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“From Why? To How?”
The Twenty-First Sunday after Pentecost
“My God, my God, why have you forsaken me? Why are you so far from helping me?”
With those words, today’s psalm raises the kind of question which lives in the spirit of many dear and good souls, who, in the face of much sorrow or long struggle, wonder, with the one who wrote this morning’s psalm, why God doesn’t relieve more suffering, stop more tragedy, heal more disease and protect more people from more pain.
The kind of question which is a sign, not of doubt, but of faith. After all, if we thought God was lacking in either love or power, we wouldn’t wonder why God doesn’t do more. (Lacking love, God could do more, but wouldn’t. Lacking power, God would do more, but couldn’t.) But, since we believe that God has an abundance of both, love and power, some of us do, sometimes, wonder, and ask, “Why?”; a spiritual question which actually places us in the best of spiritual company, from Moses, in Numbers chapter eleven, asking, “Why is my life so unbearable?”, to Job, wondering, in the book which bears his name, “Why won’t God give me some relief?”, to the prophet Jeremiah, lamenting, “Why is my pain unceasing, and my wound incurable?”, to, of course, Jesus, himself, quoting, from Good Friday’s cross, this Sunday’s psalm, “My God, my God, why have you forsaken me?”
All of which is to say that no one should ever feel badly about asking why God does not always step in and stop the pain, cure the disease, reconcile the relationship, fix the brokenness and save the day. In fact, in life’s worst moments, “Why?” is, sometimes, the question we can’t not ask; like Jesus, on the cross, asking, with the one who wrote this morning’s psalm, “My God, my God, why have you forsaken me?”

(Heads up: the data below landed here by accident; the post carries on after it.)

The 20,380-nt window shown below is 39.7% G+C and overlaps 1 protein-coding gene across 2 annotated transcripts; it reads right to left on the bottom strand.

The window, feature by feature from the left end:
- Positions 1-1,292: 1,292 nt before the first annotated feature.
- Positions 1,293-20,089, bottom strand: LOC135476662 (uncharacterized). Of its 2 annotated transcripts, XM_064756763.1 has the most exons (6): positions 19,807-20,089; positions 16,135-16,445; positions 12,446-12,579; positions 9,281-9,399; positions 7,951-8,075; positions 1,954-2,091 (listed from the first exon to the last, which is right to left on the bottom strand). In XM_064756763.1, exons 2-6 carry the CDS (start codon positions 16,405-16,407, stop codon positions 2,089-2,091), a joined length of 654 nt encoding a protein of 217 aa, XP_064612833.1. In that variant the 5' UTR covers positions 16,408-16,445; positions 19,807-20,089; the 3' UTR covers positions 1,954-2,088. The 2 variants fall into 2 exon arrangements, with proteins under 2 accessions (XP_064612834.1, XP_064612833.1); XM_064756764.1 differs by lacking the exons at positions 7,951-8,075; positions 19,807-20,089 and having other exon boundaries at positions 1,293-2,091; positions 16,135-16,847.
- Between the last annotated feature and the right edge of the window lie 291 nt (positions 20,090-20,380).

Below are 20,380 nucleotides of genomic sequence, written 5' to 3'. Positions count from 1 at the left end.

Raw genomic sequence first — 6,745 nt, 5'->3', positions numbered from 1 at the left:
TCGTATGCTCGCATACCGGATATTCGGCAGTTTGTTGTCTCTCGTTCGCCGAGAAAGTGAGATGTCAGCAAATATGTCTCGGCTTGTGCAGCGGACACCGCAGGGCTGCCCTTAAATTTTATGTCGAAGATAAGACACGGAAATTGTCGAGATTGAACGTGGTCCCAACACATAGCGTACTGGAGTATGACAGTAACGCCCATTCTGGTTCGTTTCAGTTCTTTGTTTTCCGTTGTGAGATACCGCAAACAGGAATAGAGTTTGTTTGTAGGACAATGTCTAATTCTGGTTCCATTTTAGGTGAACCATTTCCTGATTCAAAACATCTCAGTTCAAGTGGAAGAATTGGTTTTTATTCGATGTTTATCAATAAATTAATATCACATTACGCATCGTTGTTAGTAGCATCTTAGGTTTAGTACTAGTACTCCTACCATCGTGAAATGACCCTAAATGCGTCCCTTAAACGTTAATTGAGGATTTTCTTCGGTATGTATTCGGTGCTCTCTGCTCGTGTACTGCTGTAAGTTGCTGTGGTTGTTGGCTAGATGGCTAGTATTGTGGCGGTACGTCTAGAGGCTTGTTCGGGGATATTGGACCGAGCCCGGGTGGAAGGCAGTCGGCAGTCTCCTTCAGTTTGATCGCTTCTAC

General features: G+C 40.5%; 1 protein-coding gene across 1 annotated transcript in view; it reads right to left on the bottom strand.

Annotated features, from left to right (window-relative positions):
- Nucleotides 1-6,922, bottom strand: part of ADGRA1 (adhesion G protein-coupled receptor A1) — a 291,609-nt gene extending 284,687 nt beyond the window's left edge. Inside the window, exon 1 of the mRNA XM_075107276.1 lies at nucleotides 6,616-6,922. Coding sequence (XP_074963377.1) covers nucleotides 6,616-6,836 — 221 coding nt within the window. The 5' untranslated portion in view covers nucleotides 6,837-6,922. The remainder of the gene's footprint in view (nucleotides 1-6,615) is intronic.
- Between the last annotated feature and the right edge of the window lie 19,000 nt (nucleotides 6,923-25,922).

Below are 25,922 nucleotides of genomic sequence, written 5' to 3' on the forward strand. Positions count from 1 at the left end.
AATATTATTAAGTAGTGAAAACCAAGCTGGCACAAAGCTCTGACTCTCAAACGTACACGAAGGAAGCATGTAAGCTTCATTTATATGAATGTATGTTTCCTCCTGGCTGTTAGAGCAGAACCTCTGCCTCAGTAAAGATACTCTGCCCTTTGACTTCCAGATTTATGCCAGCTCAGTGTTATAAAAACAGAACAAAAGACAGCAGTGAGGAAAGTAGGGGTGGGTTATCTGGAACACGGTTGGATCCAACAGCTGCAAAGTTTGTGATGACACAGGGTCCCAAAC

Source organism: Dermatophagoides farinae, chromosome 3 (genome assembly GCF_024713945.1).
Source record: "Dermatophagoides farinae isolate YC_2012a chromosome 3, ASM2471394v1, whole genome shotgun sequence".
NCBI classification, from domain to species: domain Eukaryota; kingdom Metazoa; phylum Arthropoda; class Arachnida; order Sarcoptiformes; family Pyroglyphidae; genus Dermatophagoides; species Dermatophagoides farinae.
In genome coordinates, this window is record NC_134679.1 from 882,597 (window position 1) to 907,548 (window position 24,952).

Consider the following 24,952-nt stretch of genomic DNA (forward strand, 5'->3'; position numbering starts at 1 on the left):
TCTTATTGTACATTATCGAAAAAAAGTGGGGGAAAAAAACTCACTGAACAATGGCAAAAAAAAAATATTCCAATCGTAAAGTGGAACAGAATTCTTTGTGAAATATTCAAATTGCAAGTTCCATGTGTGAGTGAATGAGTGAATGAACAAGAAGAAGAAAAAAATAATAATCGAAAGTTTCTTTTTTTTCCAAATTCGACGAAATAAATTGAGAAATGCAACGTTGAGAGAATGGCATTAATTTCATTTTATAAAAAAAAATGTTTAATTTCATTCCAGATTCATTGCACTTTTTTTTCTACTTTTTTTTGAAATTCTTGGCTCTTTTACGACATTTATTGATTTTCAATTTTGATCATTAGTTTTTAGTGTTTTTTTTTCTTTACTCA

But, while “Why?” is a question we sometimes need to ask out loud, knowing why we are suffering is, generally speaking, not as helpful as knowing how to live the life which is ours to live, while bearing the pain which is ours to bear. More often than not, “How?” matters more than “Why?”.
As Frederick Buechner once wisely observed, concerning poor Job and the tragic loss of his ten children and his own health, “Even if God had given Job the answers to all his questions about why so much suffering had come his way, Job still would have been staring at the same empty chairs and clawing at the same itching sores. What Job needed,” Buechner concluded, “Was not answers to explain his suffering, but courage to face it.”
Which is often true for many of us. Knowing why what happened happened, and why God didn’t do more to stop it from happening, is almost always less important than knowing how best to go forward. As Stanley Hauerwas once said, “What we need is not an answer capable of explaining our grief, but a community capable of absorbing our grief.”
Which, for most of us, is how we go through what we did not get to go around; with the help of a community capable of absorbing our grief; the people of God, surrounding us and supporting us; their prayers for us, God’s arms around us; their kindness to us, God’s presence with us.
A truth to which the poet Mary Oliver bears a beautiful witness when she says, “That time I thought I could not go any closer to grief without dying, I did go closer, but I did not die. Surely God had a hand in this, as well as friends.”
Indeed, that is how most of us go through things so hard that if someone had told us ahead of time we would have to go through them, we would have sworn we could never make it. But we do; we do go through, with the help of God and the people of God.
We may never know why we go through what we go through, but we always know how we go through what we go through; with the strength-giving Spirit of God, and the care-giving, phone-calling, note-sending, visit-making, check-writing, meal-delivering, card-mailing, prayer-lifting, burden-bearing, sorrow-sharing, grief-absorbing, people of God.